Jennifer Venditti and Billy Price at the SXSW premiere of Billy the Kid (Photo: Eight Films / Isotope Films)

Of course you know what's coming, which is where the proximity gets a little perverse. "I think that he would have done that if we weren’t there," Venditti said of Billy's courting. "He met Heather, and after that he would come up to me on the way home and say, 'I think tomorrow we should do a scene where we're holding hands walking down the street.' Of course we didn't do those things, but he was going with it in his head and getting into it. But he would have gone up to her anyway. And because we were there to capture it, of course he got into it and was thinking of other ways he could put things into it. But he's making that film when we're not there, also. I mean his life is that way."

Hence the 007-esque bow tie Billy wears to his first choral performance or his rock-star posturing while accompanying a Kiss DVD on his electric guitar. The moments aren't as unguarded as they are unconscious; even as a doc subject he aspires to save the day and get the girl. He's a factory of one-liners both canny ("Nobody hurts my mother and gets away with it!") and heartbreakingly earnest ("There's always the future," he resolves for his unrealized ambitions for superheroism), and Venditti and Cumming are there to capture them. He's never anyone's victim; at worst he's an idealized amalgam of insecurity and potential. But ultimately -- and especially in our own heads -- aren't we all?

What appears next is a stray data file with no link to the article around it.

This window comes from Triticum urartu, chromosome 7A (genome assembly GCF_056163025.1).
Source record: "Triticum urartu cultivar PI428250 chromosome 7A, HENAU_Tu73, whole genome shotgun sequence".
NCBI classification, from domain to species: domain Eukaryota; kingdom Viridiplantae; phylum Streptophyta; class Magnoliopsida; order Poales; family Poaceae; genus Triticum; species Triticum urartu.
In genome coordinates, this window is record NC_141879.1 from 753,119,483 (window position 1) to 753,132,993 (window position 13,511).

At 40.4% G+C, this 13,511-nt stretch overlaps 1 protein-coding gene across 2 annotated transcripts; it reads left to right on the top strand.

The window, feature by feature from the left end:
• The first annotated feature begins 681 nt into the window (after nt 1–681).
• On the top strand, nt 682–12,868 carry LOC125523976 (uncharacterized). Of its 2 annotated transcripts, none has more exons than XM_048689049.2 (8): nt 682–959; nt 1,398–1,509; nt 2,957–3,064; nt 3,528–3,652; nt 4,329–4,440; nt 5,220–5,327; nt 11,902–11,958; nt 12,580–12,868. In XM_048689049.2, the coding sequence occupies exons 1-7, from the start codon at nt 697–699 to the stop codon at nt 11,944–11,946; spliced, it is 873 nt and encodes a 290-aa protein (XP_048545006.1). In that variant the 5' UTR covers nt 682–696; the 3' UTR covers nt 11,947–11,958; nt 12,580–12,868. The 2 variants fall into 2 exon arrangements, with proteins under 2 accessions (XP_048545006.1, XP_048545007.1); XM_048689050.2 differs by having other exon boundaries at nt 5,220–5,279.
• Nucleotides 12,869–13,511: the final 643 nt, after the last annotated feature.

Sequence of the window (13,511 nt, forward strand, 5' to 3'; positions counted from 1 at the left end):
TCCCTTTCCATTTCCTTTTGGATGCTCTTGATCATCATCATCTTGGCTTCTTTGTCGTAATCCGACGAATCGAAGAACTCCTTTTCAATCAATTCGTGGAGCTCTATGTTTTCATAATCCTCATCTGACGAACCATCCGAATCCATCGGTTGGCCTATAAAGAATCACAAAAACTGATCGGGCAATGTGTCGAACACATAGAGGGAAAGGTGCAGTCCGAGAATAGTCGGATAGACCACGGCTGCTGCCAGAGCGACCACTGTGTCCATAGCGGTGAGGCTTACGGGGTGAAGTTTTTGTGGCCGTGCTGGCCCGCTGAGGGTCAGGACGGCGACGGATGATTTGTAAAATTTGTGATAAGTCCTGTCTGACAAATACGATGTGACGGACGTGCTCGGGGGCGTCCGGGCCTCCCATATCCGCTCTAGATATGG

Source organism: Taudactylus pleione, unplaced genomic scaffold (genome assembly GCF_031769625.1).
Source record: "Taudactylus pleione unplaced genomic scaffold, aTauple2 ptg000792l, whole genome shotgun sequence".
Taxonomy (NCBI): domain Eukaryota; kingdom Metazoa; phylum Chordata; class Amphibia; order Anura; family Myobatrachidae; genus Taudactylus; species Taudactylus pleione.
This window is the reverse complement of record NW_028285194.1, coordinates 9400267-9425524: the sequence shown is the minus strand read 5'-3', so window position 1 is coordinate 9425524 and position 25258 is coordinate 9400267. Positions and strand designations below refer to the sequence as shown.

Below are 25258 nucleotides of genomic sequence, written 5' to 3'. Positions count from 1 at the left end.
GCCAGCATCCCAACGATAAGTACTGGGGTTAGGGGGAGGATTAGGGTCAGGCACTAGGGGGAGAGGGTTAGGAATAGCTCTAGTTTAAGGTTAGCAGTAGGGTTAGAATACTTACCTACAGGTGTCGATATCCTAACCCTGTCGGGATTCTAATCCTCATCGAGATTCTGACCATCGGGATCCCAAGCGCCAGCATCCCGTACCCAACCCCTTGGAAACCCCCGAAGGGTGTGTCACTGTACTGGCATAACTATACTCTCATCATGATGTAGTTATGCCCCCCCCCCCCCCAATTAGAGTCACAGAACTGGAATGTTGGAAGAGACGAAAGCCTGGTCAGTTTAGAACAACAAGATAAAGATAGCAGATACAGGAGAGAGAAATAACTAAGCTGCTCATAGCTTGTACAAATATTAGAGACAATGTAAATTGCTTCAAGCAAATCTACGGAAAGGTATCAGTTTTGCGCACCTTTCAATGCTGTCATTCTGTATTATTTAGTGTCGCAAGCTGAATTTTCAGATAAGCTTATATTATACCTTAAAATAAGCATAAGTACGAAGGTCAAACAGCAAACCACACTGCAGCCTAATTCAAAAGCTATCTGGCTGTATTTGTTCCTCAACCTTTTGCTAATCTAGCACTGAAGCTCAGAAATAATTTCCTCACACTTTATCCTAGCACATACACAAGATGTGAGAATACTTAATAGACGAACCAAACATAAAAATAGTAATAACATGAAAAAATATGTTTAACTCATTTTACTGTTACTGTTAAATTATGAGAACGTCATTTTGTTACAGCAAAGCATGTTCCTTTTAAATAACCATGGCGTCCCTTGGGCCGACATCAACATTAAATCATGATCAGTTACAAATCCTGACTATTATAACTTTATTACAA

"It's about how we see each other -- the fact that there's a story behind these faces that we're judging," Venditti told me. "It's about how no matter what issue you're going through, we're all dealing with the same things in life. We've all been there before."